They say Ryūjin Jakka is the most powerful Zanpakutō in Soul Society. Urahara finds this mildly amusing, especially in light of Aizen's betrayal. It is true that the Captain-Commander's blade has by far the most raw, offensive might of any Zanpakutō in history; even in its Shikai form, Urahara would not be surprised to find out it could level cities and burn mountains to dust. But, for all that, even Yamamoto was completely fooled by Kyōka Suigetsu – Aizen ran rampant for over a century without a single person seeing through his illusions.

There is a difference between strength and power, and Urahara has never seen it so starkly illustrated; the Captain-Commander ruled the Gotei 13 through the strength of Ryūjin Jakka, and Aizen ruled him through the power of Kyōka Suigetsu.

It is a similar story with Benihime's Bankai. While it does not have anywhere near the same, almost unholy strength of Yamamoto's Shikai, in many ways it is infinitely more dangerous.

After all, there is a reason Urahara never releases his Bankai.

The last time he did, it cost his best friend part of her soul.

Yoruichi, too, never releases her Bankai, or even her Shikai. Most presume that this is because she does not need them – and this is true. It is simply not the whole truth. Her Shikai is indeed weaker than her Shunkō. Her Bankai, however, is not. But a fundamental rule of Zanpakutō—with one notable exception—is that a broken Bankai can never be repaired, and Yoruichi's was shattered long ago.

Benihime is a jealous lover, all arrogance and avarice, and she has always hated Yoruichi. It should have come as no surprise to Urahara, when they agreed to spar with one another using their respective Bankai once he achieved the final release, that Benihime would take her chance to punish the Shihōin noble – to show her who the real princess was.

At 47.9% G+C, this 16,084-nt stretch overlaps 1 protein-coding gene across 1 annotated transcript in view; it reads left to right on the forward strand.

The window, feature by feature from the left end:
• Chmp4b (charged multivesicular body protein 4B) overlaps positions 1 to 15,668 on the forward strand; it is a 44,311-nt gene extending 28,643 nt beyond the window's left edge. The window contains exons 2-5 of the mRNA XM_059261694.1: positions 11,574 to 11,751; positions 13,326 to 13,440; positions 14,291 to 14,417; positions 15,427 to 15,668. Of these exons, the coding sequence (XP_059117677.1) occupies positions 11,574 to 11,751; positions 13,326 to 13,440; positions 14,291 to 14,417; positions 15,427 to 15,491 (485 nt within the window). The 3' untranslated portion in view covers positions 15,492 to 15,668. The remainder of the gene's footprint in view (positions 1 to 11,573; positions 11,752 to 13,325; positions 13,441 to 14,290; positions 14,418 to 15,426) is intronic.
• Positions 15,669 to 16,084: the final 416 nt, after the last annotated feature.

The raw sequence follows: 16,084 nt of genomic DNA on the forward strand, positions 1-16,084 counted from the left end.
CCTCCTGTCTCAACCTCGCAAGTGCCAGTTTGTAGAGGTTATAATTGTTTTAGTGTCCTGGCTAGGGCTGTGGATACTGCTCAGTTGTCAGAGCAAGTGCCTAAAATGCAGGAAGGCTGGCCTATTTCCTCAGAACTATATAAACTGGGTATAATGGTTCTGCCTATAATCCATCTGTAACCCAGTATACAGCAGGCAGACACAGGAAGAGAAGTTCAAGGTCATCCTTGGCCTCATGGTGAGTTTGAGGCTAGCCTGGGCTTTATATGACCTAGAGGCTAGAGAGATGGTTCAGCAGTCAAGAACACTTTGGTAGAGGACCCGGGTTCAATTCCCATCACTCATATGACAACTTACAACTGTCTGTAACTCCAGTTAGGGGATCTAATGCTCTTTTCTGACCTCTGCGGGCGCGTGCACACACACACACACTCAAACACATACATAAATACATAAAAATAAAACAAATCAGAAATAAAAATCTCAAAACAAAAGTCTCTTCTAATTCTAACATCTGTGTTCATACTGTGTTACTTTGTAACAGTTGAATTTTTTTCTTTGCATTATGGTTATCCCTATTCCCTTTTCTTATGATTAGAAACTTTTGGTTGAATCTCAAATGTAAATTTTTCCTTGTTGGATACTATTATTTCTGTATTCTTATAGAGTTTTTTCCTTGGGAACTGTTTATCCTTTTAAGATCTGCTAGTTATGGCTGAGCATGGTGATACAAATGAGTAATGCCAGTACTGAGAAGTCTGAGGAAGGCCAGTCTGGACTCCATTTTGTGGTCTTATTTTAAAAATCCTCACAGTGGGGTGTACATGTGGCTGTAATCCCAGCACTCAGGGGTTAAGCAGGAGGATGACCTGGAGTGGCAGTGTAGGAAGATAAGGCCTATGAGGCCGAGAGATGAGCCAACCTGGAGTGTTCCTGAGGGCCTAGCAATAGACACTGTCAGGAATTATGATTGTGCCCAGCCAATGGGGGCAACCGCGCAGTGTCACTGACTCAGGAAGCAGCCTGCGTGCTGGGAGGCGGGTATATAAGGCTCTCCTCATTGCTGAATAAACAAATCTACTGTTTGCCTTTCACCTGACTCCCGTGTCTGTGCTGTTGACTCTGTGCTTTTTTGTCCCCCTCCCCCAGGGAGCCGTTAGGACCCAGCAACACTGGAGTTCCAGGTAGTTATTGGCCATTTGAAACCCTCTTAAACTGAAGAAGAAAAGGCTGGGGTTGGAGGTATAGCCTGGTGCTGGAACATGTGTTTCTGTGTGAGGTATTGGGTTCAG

If Benihime's Shikai is a rose, her Bankai is a dagger; a dagger that has just been torn from an enemy's throat, soaked in blood like a lover's blush. No longer does she simply steal energy from the world around her – in her final release, she is above such petty thievery. No, when Benihime is in Bankai, she is a princess amongst peasants, accepting the tributes they offer her for merely existing. It is not her fault, after all, if those tributes happen to be their souls.

This is the true horror of Urahara Kisuke's Bankai. In her final release, Benihime feeds on the Reiryoku of anyone but her wielder in order to overpower her Shikai abilities. An unprotected soul is erased from existence in a few, scant moments, an average Shinigami in perhaps thirty seconds—in agonizing pain all the while—and seated officers and Lieutenants in a couple of minutes. Even Captain-class Shinigami are not immune to her power – the difference is that they have enough strength to potentially sate her appetite, especially if they release their Bankai.

That, after all, was how Yoruichi lost the ability to release hers. It was only through sheer desperation that Urahara managed to seal Benihime before she went any further.

Ryūjin Jakka could burn the entire world. Kyōka Suigetsu could fool it. But Benihime could consume it, and as far as Urahara is concerned, that is something far more monstrous. At least if someone is killed by the other two, their soul has a chance to reach the Rukongai. At the hands of his Crimson Princess, there is only oblivion.

Urahara has never bothered to wonder what that says about him.

He already knows.

Because Urahara's Bankai will be a shadow of his soul, and there is nothing more dangerous than a scientist with an unquenchable thirst for knowledge.